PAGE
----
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Discussion in 'Reloading' started by wavetrain75, Jan 23, 2010.
In a handgun load like .357, 9mm or .45?
You won't need one with the .45's, don't even know if they make a mould for it, velocities don't get high enough. With .357 I used to use them on a Lyman mould 358156, (SWC) in anything I pushed over 1100 fps or so.
Depending on your alloy you can probably push that velocity without one but they used to be cheaper than dirt, not so anymore. I still have a few partial boxes, (Lyman's) with price stickers of well under $10 per box of 1000. Don't load that heavy anymore so I haven't used any in years but it's nice to have 'em just in case.
Still have an ARCO bin filled with gas-checked SWC.
Never used any on 9mm... can't recall seeing a mould for a gas-checked bullet weight in 9 but I suppose someone makes one.
I see more use in a rifle load then a pistol load. They would work well for cast bullets in the standard pistol calibers, less clean up and faster speeds possible. Generally if the load is over 1100fps it's used to reduce the amount of lead that is melted.
Any cast round going over 1100 in the barrel.
Or any time you don't want lead boiling off the base of the bullet.
I never used them, though.
You're right about the speed; however, lead doesn't boil off the base of a bullet. It's not in contact long enough. Gas cutting yes, boiling off no.
The burning propellant will not melt the base of a lead bullet! There is simply too much physical mass to heat to the melting point of lead (about 600-700F) in the short time a bullet is exposed to the propellant gas to bring it to it's melting point! If you want proof, examine wads used in shotguns or black powder cartridge loads after firing. They may show slight darkening, but won't be consumed in flames either! If the burning powder won't melt the plastic or burn up the cardboard, why would it melt a bullet base? The answer is, it can't.
Same with sabots. Don't see any sabots melted into the bore.
In fact, if the purpose of the gas check was to protect the base, why can you can get gas checks with holes in them (they almost look like washers)? Gas checks keep gas from getting between the projectile and the bore which leads the gas cutting and poor accuracy (and yes, some leading). So, I guess in a sense you are protecting the base, the rim of the base. If the projectile exits the crown with one side of the base first, accuracy will suffer.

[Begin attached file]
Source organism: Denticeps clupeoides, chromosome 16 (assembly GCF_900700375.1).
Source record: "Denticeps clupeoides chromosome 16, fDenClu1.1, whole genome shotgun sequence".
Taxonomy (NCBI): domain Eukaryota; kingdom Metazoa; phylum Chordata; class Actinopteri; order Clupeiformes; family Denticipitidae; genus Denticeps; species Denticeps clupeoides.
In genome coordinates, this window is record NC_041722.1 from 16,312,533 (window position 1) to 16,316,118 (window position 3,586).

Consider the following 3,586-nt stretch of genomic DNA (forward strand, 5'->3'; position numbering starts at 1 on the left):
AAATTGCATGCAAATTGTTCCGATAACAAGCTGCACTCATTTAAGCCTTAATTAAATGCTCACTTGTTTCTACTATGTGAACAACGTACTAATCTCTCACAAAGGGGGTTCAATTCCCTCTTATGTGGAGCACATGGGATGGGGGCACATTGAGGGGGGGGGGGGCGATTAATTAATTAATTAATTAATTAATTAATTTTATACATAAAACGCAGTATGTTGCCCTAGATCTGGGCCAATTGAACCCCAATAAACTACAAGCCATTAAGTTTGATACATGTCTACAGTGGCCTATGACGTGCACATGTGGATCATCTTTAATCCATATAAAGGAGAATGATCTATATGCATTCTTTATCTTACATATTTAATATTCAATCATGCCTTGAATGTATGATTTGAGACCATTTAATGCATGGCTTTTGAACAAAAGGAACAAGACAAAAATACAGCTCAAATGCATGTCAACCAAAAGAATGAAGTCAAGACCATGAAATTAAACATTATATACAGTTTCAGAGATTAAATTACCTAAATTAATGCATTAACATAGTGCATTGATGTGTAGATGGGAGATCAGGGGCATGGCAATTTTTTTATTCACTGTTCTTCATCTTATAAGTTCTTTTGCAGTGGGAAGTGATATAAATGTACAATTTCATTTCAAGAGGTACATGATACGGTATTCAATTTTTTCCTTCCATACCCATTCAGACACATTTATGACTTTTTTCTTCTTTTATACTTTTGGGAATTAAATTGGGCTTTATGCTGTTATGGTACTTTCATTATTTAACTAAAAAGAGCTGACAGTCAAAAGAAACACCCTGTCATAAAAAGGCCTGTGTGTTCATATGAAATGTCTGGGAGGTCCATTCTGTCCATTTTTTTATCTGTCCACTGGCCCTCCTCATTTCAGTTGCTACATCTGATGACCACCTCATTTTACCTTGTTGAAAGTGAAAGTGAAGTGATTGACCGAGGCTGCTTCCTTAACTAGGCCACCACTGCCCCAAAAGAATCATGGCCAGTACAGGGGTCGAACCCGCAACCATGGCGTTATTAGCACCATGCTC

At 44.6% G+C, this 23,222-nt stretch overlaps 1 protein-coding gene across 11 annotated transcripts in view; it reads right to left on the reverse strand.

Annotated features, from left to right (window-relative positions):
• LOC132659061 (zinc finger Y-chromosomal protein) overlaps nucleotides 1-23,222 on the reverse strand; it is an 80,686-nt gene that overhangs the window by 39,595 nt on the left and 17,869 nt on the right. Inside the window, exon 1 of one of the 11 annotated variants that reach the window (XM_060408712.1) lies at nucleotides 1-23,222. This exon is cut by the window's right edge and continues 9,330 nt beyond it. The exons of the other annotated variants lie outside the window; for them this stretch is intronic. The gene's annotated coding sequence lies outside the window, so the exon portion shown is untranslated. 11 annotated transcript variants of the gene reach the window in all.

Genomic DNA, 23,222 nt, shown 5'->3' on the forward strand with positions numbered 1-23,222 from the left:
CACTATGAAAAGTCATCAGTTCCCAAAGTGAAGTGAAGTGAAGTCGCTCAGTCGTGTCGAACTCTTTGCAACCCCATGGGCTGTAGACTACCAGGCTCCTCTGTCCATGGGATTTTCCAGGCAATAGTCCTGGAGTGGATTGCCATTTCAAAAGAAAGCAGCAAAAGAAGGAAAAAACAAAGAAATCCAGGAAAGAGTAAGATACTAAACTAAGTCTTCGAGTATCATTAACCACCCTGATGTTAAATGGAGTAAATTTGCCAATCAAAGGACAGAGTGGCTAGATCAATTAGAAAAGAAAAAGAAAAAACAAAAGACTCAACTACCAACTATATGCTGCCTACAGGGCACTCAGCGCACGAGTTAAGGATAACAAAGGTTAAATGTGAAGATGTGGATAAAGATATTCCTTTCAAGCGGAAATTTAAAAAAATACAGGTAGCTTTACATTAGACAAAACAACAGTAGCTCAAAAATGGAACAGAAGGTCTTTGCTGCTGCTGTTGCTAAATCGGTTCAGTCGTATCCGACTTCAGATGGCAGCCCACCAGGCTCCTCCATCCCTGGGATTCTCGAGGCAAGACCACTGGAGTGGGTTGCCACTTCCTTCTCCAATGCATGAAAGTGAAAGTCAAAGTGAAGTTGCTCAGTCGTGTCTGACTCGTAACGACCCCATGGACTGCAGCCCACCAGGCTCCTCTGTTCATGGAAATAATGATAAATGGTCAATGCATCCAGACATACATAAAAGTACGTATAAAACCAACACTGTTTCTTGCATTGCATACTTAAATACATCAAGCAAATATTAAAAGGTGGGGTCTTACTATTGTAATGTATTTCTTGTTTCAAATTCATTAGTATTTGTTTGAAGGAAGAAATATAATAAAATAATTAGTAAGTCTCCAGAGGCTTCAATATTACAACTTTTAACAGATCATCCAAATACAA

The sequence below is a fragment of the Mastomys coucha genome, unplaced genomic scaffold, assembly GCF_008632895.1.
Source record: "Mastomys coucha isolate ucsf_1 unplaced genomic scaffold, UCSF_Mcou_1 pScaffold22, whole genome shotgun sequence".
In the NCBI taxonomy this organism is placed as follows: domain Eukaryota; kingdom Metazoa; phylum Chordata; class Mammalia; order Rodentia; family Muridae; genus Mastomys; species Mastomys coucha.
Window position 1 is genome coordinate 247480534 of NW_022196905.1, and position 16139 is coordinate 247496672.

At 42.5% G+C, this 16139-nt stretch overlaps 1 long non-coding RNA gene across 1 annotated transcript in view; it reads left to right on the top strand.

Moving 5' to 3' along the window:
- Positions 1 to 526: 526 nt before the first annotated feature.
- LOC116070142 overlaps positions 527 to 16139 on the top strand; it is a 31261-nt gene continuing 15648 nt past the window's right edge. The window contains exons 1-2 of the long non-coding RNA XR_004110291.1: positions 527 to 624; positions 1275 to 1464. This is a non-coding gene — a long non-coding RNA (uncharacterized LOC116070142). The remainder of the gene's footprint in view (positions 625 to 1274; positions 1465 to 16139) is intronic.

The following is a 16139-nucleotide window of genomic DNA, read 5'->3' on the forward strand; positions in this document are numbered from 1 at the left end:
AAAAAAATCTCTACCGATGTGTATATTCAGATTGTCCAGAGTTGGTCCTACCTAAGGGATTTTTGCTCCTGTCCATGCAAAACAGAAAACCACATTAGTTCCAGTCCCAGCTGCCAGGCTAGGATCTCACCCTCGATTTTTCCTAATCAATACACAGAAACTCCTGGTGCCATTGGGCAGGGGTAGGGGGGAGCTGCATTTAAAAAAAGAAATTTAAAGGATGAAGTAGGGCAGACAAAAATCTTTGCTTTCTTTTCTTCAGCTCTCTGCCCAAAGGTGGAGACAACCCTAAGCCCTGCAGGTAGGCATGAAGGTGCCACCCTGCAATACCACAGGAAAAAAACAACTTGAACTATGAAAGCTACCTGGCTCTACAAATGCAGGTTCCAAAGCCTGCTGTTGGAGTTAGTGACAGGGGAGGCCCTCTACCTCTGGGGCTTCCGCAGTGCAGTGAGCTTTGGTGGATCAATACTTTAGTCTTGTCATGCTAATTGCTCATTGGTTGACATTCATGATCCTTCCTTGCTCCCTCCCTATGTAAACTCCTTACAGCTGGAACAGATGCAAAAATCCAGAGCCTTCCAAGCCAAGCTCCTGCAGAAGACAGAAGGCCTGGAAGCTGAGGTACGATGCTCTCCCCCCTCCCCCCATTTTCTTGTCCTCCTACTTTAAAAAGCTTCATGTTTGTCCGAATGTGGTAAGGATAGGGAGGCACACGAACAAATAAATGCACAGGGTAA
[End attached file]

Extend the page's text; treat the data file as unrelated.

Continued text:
Way back when Jack and I were throwing cast stones, Dean Grennel wrote about using zinc washers as gas checks on cast boolits. Of the perforated gas checks, the best known might be the Wilk gas check, which allows a cast boolit to be pushed to some amazing speeds. Check out the Wilk gas check. http://www.riflemagazine.com/magazine/PDF/hl134partial.pdf
They aren't even applied to the base, so they can't protect the base; but they can keep gas from cutting the projectile.
Other perforated gas checks. http://www.castpics.net/memberarticles/Gas%20Checked%20PB%20Bullets.htm
I load cheap range scrap with a max load of 2400 in 357 mag and a plain base bullet. 1250fps in a 4" gun and no problems. Gas checks cost as much as jacketed bullets do these days which is a total scam.
If you're getting leading in a pistol, use a slower powder, a harder bullet, a bigger bullet, or all of the above.
I can get leading at 900fps with the same bullet as the 2400 load if I use Bullseye. Fast powders used above the range for "target" loads will give you leading. Use Bullseye, 231 etc for light loads. Use Unique, Universal etc for +P loads, and 2400, AA9 etc for magnum loads.
My above post refers to using a plain base bullet. I am not talking about using a gas check bullet with out the gas check. That's a different story. I have read about good results and terrible results doing that and I have never tried it myself.
I stand (sit) corrected.